If you don’t believe me, consider this scene: The robot attacks Ripley, a strong, domineering female character. After knocking her unconscious, he rolls up a porno magazine into a tube and start shoving it into her mouth.
There certainly is a lot of elongated objects going into mouths, coming out of mouths and going down throats in this flick!
If the robot was not shoving a penis symbol into Ripley’s mouth, then just what was he doing? Why didn’t he just bash her in the head with a blunt instrument if he wanted to be done with her?
Now yet another classic Freudian moment: As things get desperate, Ripley turns to the ship’s computer for help, and the computer’s name just happens to be “Mother.” As it turns out, Mother is in on the whole conspiracy to kill her own “children!” I can hear Sigmund cheering from his grave!
Later, Ripley tries to blow up the ship to kill the beast within, but then needs more time to make her own escape in a lifeboat. She tell “Mother” that she has turned off the self-destruct command, but “Mother” turns a deaf ear and keep the countdown going. Ripley explodes with rage and screams at Mother: “You bitch!”
The last human left, Ripley sprints to the escape pod and prepares to blast away from the Mother ship, but suddenly realizes that she has forgotten one extremely important crew member behind — the ship’s cat!
Yes, in an amazing moment of Freudian clarity, Ripley, the she-man realizes that she has left her PUSSYcat behind, and now she must save it, or die trying.
This she does. She finds her PUSSYcat and places it in a “box” . She gets to the escape pod with her rescued PUSSYcat tucked into her new “box.” She is about to cast off and let “Mother” die — only to realize that the giant penis-lizard has snookered her again. It jumped into the escape pod with her while she was out saving her PUSSYcat.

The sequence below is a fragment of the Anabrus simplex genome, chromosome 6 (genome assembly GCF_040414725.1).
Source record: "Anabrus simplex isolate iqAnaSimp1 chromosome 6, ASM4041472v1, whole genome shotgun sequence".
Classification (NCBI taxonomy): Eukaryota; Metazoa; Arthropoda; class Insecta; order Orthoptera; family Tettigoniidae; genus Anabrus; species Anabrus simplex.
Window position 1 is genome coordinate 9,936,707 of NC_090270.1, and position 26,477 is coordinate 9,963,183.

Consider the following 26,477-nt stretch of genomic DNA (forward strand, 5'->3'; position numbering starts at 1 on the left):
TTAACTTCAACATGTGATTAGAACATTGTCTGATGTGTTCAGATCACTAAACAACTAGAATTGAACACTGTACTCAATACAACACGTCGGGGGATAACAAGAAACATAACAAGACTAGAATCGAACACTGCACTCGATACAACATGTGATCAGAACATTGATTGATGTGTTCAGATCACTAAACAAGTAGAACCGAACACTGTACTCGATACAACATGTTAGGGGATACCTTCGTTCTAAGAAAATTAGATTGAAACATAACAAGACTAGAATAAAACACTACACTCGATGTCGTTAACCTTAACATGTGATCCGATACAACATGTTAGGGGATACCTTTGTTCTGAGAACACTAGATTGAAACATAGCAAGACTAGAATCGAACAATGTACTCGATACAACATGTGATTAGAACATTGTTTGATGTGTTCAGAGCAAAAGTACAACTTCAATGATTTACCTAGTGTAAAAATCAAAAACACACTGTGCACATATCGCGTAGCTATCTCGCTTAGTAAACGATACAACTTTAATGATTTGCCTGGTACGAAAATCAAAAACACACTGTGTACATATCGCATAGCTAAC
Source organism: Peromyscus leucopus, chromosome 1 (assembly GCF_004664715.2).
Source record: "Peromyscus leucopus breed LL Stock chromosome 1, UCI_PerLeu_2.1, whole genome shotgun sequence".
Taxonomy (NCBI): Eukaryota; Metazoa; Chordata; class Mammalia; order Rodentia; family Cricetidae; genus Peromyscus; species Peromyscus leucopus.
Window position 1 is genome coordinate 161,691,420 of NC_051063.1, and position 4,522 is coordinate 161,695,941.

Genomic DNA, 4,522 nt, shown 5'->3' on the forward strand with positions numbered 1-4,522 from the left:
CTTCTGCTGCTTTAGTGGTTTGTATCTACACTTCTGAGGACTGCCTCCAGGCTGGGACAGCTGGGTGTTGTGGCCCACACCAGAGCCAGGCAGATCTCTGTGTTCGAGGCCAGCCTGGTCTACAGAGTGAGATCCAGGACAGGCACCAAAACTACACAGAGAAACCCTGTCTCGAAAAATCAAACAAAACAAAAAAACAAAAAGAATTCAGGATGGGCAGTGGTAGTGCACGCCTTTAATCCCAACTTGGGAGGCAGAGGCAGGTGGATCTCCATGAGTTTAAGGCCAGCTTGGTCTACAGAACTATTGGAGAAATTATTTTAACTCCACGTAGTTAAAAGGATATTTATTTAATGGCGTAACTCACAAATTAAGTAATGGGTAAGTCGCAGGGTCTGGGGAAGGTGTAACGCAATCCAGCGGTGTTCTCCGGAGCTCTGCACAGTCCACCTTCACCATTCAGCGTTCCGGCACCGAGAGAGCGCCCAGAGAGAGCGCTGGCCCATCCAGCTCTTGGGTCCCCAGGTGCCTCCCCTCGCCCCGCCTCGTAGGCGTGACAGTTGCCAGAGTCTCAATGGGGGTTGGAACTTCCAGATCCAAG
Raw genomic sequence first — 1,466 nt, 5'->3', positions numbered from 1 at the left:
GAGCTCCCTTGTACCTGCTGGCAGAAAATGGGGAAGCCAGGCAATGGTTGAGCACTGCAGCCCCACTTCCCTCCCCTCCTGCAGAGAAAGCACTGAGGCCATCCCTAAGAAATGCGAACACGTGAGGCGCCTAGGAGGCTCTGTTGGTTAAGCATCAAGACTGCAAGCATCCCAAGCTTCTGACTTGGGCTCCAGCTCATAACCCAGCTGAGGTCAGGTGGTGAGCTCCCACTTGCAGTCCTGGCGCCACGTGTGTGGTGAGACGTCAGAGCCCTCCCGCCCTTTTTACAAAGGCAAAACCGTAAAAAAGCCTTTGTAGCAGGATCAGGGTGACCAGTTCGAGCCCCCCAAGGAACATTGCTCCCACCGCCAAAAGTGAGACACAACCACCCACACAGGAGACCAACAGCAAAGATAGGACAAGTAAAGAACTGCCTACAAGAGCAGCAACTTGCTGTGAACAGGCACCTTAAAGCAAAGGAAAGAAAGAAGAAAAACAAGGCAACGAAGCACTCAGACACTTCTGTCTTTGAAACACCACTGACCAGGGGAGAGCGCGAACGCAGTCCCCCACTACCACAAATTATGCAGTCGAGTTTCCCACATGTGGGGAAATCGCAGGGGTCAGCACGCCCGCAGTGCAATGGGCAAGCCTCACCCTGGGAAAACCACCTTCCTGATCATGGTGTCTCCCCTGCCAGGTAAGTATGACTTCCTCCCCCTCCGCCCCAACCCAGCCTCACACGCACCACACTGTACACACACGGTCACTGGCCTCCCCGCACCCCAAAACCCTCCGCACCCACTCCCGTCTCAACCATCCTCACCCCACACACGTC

The creatures emerges from a hidden tangle of machinery which it blends in with beautifully, and moves in on Ripley. But Ripley straps herself in, and guess what? — she grabs a large, penis-like projective and loads it into a spear gun. She shoots the arrow into the monster’s midsection. The beast is thrust out through an open door into cold space. The creature tries to cling to the escape ship, but Ripley finishes him off with the afterburners. Then Ripley watches as Mother dies in a spectacular explosion in space.
After Ripley kills “her Mother”, the final scene shows her climbing into a freeze-sleep chamber with her PUSSYcat. The sleep chamber looks for all the world like a new, comfortable womb — and Ripley is snug inside with her newly rescued PUSSYcat.
From beginning to end, Alien is a movie which warns that technology is bad, and that despite all our scientific achievements, humans cannot escape their primitive Oedipal complexes.
It’s interesting that the main character, Ripley, has a name so similar to that of the movie’s director, Ridley Scott. A coincidence, or an attempt for Scott to work through his own Freudian issues?
It makes you wonder.